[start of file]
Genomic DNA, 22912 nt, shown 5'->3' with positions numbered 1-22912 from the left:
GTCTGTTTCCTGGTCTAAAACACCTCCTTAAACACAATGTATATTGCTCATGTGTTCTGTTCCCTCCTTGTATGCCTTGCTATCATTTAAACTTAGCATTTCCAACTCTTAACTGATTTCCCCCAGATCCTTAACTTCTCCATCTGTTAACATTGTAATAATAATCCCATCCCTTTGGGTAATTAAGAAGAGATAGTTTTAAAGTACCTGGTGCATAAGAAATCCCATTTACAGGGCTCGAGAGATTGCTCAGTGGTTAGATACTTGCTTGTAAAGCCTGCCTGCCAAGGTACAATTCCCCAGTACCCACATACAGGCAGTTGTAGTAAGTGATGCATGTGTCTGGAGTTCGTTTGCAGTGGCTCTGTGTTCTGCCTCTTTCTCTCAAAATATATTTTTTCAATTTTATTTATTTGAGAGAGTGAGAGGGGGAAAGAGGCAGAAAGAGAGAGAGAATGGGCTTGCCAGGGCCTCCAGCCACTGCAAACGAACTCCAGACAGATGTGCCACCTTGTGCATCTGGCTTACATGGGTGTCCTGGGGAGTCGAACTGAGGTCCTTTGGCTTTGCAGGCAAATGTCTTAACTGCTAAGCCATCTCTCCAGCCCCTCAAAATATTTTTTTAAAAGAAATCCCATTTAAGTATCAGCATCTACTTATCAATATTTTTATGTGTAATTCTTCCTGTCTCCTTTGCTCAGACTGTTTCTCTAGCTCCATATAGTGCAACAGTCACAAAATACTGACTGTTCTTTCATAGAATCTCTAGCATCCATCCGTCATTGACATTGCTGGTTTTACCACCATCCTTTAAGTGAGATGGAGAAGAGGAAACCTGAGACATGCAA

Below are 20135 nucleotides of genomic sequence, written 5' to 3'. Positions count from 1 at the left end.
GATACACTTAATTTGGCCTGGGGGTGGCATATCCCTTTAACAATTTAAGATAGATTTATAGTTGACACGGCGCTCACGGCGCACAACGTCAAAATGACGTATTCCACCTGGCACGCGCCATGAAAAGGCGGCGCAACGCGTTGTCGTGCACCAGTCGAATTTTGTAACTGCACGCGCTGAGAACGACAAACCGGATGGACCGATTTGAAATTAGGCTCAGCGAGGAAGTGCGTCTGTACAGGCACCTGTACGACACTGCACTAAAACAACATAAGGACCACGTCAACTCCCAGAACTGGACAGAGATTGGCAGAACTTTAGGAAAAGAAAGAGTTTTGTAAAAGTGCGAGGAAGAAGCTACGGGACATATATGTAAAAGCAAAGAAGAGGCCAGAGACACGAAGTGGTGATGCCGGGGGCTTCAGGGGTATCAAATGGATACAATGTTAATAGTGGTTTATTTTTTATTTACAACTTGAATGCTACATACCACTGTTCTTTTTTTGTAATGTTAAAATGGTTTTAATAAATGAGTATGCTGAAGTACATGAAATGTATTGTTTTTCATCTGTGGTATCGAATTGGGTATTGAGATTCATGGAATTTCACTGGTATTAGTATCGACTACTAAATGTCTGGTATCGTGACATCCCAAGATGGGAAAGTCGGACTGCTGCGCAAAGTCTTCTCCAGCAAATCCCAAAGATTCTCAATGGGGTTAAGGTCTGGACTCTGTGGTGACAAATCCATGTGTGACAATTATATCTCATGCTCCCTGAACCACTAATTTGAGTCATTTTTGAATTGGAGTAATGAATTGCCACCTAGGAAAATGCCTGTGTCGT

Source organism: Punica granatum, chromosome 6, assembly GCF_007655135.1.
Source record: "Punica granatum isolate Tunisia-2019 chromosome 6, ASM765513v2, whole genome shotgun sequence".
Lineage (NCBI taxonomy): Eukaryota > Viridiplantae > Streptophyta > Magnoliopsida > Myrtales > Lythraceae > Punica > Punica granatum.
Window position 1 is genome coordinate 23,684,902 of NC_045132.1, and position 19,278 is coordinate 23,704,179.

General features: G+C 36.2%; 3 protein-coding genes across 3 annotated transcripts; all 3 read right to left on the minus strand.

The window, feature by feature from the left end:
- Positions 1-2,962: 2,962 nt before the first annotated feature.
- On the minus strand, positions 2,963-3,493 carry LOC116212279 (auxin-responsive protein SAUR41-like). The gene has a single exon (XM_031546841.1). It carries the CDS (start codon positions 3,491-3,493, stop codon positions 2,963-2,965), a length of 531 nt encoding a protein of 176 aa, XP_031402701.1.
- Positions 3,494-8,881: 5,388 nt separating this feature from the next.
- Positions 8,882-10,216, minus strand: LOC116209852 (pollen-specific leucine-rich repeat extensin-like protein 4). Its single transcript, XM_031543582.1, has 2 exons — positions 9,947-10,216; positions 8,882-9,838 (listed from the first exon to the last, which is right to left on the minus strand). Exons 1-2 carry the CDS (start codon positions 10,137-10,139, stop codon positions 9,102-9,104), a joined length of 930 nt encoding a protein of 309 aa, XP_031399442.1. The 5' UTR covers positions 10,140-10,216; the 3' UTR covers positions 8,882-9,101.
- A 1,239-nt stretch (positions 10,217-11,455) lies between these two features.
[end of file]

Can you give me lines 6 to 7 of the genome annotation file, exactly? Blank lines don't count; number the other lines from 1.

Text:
Source record: "Punica granatum isolate Tunisia-2019 chromosome 6, ASM765513v2, whole genome shotgun sequence".
Lineage (NCBI taxonomy): Eukaryota > Viridiplantae > Streptophyta > Magnoliopsida > Myrtales > Lythraceae > Punica > Punica granatum.